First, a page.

I am, Gentlemen,
W.H. LEADBEATER. Overton, Hants, 2d April, 1811.
CASE. On the 30th of December, 1810, I was called in to see a young lady, aged 18, whom, I was informed, had been labouring under a hard dry cough, for a month previous to the above' date; she bad a trifling pain in her side, bowels regular, pulse rather low, menstruates regularly.
Considering the case as nervous, I recommended a change of air, and at the same time, the following medicines. R, Mist. amygd. zix. tinct. opii. gutt. viii. oxym. scillæ zi, M. ft. haustus ter in die sumendus.
3 P 2
478 Case of Periodical Spasm cured by Liq. Arsenicalis.
These medicines were continued with the bes: effect until the 5th of January following, when finding the cough entirely gone, and some degree of debility remaining, I ordered the following :-R. Decoct. cascarillæ zix. oxym. scillæ zi. vin. ipecac. gutt. v. tinc. cardam. C. 3ss. M. ft. haust. su mat, unum ter in die.
This plan pursued for a fortnight had the effect of bring. ing my patient into, apparently, perfect health. On the 20th of the same month, I was sent for in immediate haste to revisit her; I found her on a bed labouring under a most violent spasmodic affection of nearly the whole muscular system ; the spasm was so violent as to require two persons to hold her in order to prevent her throwing herself off the bed. I immediately ordered her the following mixture : R Tinc. valer. ammon. ziij. opii. gutt. Ix. mist. moschi. zvss. M. ft. mistura ca pt. coch. iij. ampla. Stia. quaque bora.
In about ten hours the spasms had in a great measure subsided ; on inquiry I found it to be four or five days previous to the time of her expecting the menses. I ordered her into the warm bath, and left her for the evening, desiring she might take a cup of strong coffee occasionally, and to continue her medicine for the night The following morning I visited her and found her free from spasm, but ordered her the warm bath again, in order to accelerate the menses, this however, had not the desired effect. On the 24th instant she was again attacked with spasm, affecting the larynx only, but this in a most violent degree, so much so as to alarm every bye-stander; it did not put on the appearance of glo. bulus hystericus, but exactly resembled a person in the last stage of suffocation. During tbe whole time, eight hours, she was frequently able to swallow barley water, which seemed to give her momentary relief. Ordered-R. Hydrarg. submuriat. gr. ss. ext. hyoscyam. gr. j. ext. conii. gr. iv. M. ft. Bolum. sumat. unum 4ta. quaque hora cum haust. sequent. R. Ammoniæ. carbonat. gr. v. conf. amygd. 3j. mist. camphor. zix. spt. æther. C. 3ss. M. ft. haustus.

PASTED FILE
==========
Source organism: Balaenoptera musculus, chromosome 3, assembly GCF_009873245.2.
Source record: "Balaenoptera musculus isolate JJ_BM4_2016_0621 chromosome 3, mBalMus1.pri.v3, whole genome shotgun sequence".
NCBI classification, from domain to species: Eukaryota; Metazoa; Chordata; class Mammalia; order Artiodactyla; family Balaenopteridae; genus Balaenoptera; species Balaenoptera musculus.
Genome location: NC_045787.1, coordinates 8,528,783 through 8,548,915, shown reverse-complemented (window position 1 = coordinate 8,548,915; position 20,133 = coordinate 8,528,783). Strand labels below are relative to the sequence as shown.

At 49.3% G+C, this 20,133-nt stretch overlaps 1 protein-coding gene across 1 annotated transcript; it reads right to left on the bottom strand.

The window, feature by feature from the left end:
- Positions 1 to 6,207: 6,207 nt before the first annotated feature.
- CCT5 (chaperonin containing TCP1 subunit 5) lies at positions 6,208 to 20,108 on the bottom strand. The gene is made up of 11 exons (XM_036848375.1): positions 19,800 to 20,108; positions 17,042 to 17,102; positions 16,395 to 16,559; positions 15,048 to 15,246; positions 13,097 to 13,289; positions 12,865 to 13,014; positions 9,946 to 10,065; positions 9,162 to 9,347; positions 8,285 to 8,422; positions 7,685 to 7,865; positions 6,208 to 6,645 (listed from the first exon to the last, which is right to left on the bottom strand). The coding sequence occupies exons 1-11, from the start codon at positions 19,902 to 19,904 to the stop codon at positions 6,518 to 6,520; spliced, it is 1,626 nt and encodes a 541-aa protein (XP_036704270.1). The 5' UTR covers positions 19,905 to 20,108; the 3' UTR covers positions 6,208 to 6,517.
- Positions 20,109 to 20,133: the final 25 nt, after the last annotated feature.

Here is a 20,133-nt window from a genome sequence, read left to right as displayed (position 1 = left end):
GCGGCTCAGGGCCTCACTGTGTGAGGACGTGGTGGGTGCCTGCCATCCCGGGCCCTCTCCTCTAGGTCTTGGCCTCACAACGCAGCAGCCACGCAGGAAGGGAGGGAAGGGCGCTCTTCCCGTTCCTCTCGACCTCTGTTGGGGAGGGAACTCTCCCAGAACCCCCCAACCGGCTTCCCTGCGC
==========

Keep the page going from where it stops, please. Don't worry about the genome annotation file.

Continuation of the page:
After twice taking the above medicines the spasm consider: ably abated, but was not entirely removed. The warm bath was continued every evening, and the above medicines taken three times a day, until the 27th instant, when the menses appeared, which had the effect of removing every unpleasant symptom, but at the same time leaving a great degree of debility. On the Sd of February tbe menses having subsided, I again put her on the tonic plan, with the cascarilla draughts as before, with the addition of the pills, as follows :-R. Pilul. ferri cum'myrrh. pilul. galban. C. sing. 3.j. M. ft. Pilul. xx. sumat. iij. ter in die cum haust. cascarilla.
On .: On the 10th of February, the day fortnight, from the last period of menstruation, she was again attacked as before, with the addition of a most violent cough, resembling, as nearly as possible, the barking of a dog, every two or three minutes ; this, as before, was relieved by a free use of laudanum. On the 13th instant, exactly at the same hour, she had a return of the spasm as before ; this continued eight hours and then went off. It now first struck me if we could gain a regular intermission, the liquor arsenicalis might be of great service.; however, I determined on seeing the case more fully established, previous to ordering it; on the 15th the spasm returned at the same hour, was more violent and of longer duration. On the 16th, 17th, and 18th, it returned regularly at the end of the twenty-four hours. The case being now so distinctly periodical, I ordered the following-R. Pulv. trag. comp. gr. v. aq. distillat. gix. spt. cinnam. 3j. liq. arsenic. gutt. v. M. ft. haustus sumat unum ter in die, angendo dosin liq. arsenic gradatim ad guttas decem.